NAPOLI, MIKE  
 
Image of    Nickname:   N/A Position:   C
Home: Cooper City, Florida Team:   RED SOX
Height: 6' 0" Bats:   R
Weight: 215 Throws:   R
DOB: 10/31/1981 Agent: Brian Grieper
Birth City: Hollywood, Florida Draft: Angels #17 - 2000 - Out of Flanagan H.S. (Fla.)
Uniform #: 12  
 
YR LEA TEAM SAL(K) G AB R H 2B 3B HR RBI SB CS BB SO OBP SLG AVG
2003 CAL RANCHO CUCAMONG   47 165 28 44 10 1 4 26 5   23 32     .267
2004 CAL RANCHO CUCAMONG   132 482 94 136 29 4 29 118 9   88 166     .282
2005 TL ARKANSAS   131 439 96 104 22 2 31 99 12   88 140     .237
2006 PCL SALT LAKE   21 78 12 19 6 0 3 10 1 1 8 29   .436 .244
2006 AL ANGELS   99 268 47 61 13 0 16 42 2 3 51 90 .360 .455 .228
2007 AL ANGELS $395.00 75 219 40 54 11 1 10 34 5 2 33 63 .351 .443 .247
2008 CAL RANCHO CUCAMONGA   5 14 3 8 3 0 1 4 0 0 2 2   1.000 .571
2008 AL ANGELS $425.00 78 227 39 62 9 1 20 49 7 3 35 70 .374 .586 .273
2009 AL ANGELS $2,000.00 114 382 60 104 22 1 20 56 3 3 40 103 .350 .492 .272
2010 AL ANGELS $3,600.00 140 453 60 108 24 1 26 68 4 2 42 137 .316 .468 .238
2011 PCL ROUND ROCK   4 15 3 4 1 0 3 9 0 0 2 4 .333 .933 .267
2011 AL RANGERS $5,800.00 113 369 72 118 25 0 30 75 4 2 58 85 .414 .631 .320
2012 AL RANGERS $9,400.00 108 352 53 80 9 2 24 56 1 0 56 125 .343 .469 .227
2013 AL RED SOX $5,000.00 139 498 79 129 38 2 23 92 1 1 73 187 .360 .482 .259
2014 AL RED SOX   15 56 7 17 2 0 3 9 0 0 8 19 .400 .500 .304
PERSONAL:

 

  • Napoli was the 17th round pick by the Angels in June, 2000 out of Charles W. Flanagan High School in Pembroke Pines, Florida.
  • Mike was born on Halloween in 1981.

  • In 2004, Mike led the California League in home runs and RBI. And he had a .394 on-base percentage and .539 slugging percentage.

  • In 2005, Napoli led the Texas League with 31 home runs and 99 RBI.

  • In eight winter ball games in the Dominican Republic before 2006 spring training, Napoli hit two home runs and went 9 for 25 in eight games for Aguilas.

  • During the off-season before 2005 spring training, Baseball America rated him 29th-best prospect in the Angels' organization. But before 2006 spring camp opened, the magazine had him at #11 in their farm system.

  • During the off-season before 2007 spring training, Napoli lost 15 pounds after a diet of pre-packaged meals—a loss he believes could lead to more consistent production. He dropped from 227 to 212.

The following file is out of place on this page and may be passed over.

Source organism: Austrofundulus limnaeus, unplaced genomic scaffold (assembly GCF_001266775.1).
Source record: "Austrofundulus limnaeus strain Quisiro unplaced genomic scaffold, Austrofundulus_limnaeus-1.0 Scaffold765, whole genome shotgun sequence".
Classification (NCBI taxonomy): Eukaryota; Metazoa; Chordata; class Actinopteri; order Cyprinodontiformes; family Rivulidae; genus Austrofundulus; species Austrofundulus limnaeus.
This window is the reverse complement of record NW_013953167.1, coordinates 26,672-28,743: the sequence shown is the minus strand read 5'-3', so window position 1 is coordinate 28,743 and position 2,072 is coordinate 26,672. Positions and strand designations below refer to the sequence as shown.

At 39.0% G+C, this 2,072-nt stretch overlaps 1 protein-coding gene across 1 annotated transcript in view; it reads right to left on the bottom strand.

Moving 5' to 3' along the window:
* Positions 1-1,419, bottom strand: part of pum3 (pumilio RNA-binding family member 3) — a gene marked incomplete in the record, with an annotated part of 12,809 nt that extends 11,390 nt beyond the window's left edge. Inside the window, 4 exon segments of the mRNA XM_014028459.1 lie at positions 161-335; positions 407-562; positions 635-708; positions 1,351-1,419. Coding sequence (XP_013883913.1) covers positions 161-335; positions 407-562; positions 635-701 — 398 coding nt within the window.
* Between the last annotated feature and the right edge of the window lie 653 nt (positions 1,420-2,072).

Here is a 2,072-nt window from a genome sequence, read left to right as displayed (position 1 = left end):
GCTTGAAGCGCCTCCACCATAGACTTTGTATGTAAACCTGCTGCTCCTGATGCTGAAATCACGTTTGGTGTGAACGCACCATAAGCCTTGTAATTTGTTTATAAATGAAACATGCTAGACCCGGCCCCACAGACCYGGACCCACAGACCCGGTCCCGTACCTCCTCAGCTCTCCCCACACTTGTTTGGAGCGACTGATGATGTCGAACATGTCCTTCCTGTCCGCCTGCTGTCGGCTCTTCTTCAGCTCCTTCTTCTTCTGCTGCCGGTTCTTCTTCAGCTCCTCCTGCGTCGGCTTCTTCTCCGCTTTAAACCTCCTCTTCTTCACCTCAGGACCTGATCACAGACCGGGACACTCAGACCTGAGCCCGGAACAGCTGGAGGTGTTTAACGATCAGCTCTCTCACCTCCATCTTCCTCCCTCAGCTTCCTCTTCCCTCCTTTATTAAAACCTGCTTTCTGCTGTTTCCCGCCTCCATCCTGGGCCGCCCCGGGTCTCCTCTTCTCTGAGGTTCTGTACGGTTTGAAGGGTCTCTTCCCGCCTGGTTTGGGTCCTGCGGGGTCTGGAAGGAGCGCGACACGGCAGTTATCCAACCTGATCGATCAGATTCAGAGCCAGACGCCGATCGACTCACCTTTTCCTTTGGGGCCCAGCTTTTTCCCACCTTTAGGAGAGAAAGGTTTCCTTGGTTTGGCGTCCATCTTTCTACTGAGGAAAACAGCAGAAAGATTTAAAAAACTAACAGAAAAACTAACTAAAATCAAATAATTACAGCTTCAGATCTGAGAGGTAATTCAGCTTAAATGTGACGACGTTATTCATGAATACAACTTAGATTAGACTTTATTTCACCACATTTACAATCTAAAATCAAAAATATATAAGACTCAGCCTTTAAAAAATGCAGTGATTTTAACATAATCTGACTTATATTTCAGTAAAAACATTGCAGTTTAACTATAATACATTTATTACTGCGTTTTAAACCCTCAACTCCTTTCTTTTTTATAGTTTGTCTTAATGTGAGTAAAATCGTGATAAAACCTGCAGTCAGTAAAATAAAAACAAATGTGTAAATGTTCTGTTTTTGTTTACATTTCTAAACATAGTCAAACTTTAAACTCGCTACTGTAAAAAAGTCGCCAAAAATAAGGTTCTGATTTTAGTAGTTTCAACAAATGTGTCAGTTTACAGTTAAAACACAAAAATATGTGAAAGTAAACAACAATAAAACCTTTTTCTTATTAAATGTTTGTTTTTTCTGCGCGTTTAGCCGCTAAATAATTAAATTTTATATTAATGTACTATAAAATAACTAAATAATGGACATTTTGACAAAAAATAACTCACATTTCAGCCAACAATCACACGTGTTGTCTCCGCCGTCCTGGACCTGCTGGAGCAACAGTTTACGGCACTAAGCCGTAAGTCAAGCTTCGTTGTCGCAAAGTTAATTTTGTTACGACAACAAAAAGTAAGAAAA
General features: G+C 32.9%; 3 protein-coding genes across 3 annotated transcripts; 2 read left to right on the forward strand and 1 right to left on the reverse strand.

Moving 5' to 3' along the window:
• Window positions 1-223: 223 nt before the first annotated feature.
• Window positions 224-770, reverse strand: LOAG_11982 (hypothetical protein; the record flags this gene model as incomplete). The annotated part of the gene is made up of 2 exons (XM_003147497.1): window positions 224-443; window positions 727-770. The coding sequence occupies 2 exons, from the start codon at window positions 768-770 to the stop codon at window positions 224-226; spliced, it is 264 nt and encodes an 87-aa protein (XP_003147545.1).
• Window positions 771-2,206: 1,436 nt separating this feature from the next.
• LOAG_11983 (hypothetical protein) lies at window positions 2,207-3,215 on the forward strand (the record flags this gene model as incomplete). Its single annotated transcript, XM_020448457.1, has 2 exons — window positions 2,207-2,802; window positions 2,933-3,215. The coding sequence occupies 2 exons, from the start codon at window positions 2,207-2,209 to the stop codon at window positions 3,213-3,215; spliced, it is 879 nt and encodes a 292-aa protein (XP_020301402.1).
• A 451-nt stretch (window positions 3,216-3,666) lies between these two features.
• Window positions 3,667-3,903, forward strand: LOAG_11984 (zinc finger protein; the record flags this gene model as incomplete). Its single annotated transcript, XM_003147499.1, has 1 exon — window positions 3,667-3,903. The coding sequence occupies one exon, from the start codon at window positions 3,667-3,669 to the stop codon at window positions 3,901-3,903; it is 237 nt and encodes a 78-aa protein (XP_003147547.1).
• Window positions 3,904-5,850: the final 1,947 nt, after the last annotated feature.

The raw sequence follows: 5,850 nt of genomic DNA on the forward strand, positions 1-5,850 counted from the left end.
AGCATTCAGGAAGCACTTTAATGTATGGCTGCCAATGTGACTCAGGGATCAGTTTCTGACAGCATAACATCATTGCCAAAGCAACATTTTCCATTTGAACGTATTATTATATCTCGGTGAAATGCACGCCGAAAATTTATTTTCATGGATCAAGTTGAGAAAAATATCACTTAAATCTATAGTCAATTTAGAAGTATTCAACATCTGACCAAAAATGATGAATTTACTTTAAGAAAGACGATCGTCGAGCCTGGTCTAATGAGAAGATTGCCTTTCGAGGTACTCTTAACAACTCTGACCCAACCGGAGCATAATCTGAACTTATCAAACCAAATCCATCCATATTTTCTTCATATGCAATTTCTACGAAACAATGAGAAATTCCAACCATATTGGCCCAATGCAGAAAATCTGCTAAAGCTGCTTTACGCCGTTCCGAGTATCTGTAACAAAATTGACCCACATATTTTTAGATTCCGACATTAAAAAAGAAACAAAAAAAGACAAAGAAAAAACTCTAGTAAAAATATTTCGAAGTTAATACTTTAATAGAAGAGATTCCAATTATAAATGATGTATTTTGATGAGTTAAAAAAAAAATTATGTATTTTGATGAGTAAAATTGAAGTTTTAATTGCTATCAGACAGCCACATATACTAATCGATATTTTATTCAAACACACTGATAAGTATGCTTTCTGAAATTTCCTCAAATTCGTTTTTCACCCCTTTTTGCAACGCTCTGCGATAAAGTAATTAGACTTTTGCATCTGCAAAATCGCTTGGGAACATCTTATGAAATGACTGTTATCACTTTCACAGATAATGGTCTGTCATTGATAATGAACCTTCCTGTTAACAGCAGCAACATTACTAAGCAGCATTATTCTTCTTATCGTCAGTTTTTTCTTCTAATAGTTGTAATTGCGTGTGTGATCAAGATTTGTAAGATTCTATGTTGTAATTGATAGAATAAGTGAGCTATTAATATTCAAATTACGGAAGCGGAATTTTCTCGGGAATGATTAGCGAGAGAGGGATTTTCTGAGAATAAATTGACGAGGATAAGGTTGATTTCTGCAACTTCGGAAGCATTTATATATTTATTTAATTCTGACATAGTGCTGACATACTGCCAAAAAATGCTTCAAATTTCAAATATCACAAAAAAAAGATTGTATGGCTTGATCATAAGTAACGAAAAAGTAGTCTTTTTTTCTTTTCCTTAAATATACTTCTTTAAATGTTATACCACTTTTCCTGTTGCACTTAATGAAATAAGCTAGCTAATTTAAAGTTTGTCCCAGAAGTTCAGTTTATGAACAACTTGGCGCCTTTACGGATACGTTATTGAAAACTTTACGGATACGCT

"It stinks eating those meals—you get a piece of chicken, three potatoes, and some fruit," Napoli said. "But I've gained weight over the years, and I wanted to get back to where I felt good, where I felt athletic. I want to be the best I can be. I've got to take better care of my body," Napoli said, "and eating habits have a lot to do with that."

  •  
  • August 2013 -- Mike Napoli is dating a porn star ?

    For those who don't follow her NSFW Twitter feed, adult film actress Rachel Starr posted a series of tweets revealing a friendship with the Boston Red Sox' backstop. Once she announced her intent to "hang out" with Napoli, the Internet took it from there.


    TRANSACTIONS

  • June 2000: Napoli signed with the Angels, and scout Todd Claus, after the team drafted him in the 17th round out of high school in Pembroke Pines, Florida.

  • January 19, 2009: Napoli and the Angels avoided salary arbitration, agreeing to a one-year, $2 million contract.

  • January 19, 2010: Mike and the Angels again avoided arbitration, agreeing to a $3.6-million deal that could grow by an additional $100,000 if he starts 120 games.

  • January 22, 2011: The Blue Jays sent OF Vernon Wells to the Angels, acquiring Napoli and OF Juan Rivera.

    January 25, 2011: Mike's stay in Toronto was short-lived. The Rangers sent reliever Frank Francisco and cash to the Blue Jays, acquiring Napoli.

  • January 29, 2011: Napoli and the Rangers agreed on a one-year $5.8 million contract.

  • February 11, 2012: Mike and the Rangers again avoided arbitration, agreeing on a one-year, $9.4 million contract for 2012. Napoli settled $500,000 below the midpoint after the sides exchanged figures. Napoli asked for $11.5 million and the club offered $8.3 million.

  • December 3, 2012: Napoli and the Red Sox agreed on a three-year, $39 million contract.

    However, during his physical, an issue with his hip came to the surface, so the final signing stalled.

    So on January 17, 2013: Mike and the Red Sox agreed on a one-year deal with a base salary of $5 million. With incentives, he can play himself to a $13 million payday, which boosts the compensation to the level of the three-year deal he first agreed to with Boston six weeks before.

  •  
  • November 4, 2013: The Red Sox extended the $14.1 million qualifying offer to Napoli. Mike can choose to accept the offer and play 2014 with the one-year deal, or test free agency. If he chooses free agency and signs with another team, that team forfeits a top pick (the first 11 picks are protected, so those teams would then give up a second-round selection) and the Red Sox receive a compensatory pick in June, 2014's first-year player draft.

    December 6, 2013: Napoli signed a 2-year, $32 million contract with the Red Sox, leaving more $$$ on the table (from the Rangers, Mariners and Marlins) to stay in Boston.

  • December 7, 2013: Napoli agreed with terms of a 2-year, $32 million contract with the Red Sox. He again left money on the table to return to Boston.
  •  
     
    BATTING:

    • Napoli is a true run-producer. He won't normally hit for a high average (except in 2011), but he hits with some real righthanded power and knocks in runs. He generates good bat speed and has good loft and carry when he hits one.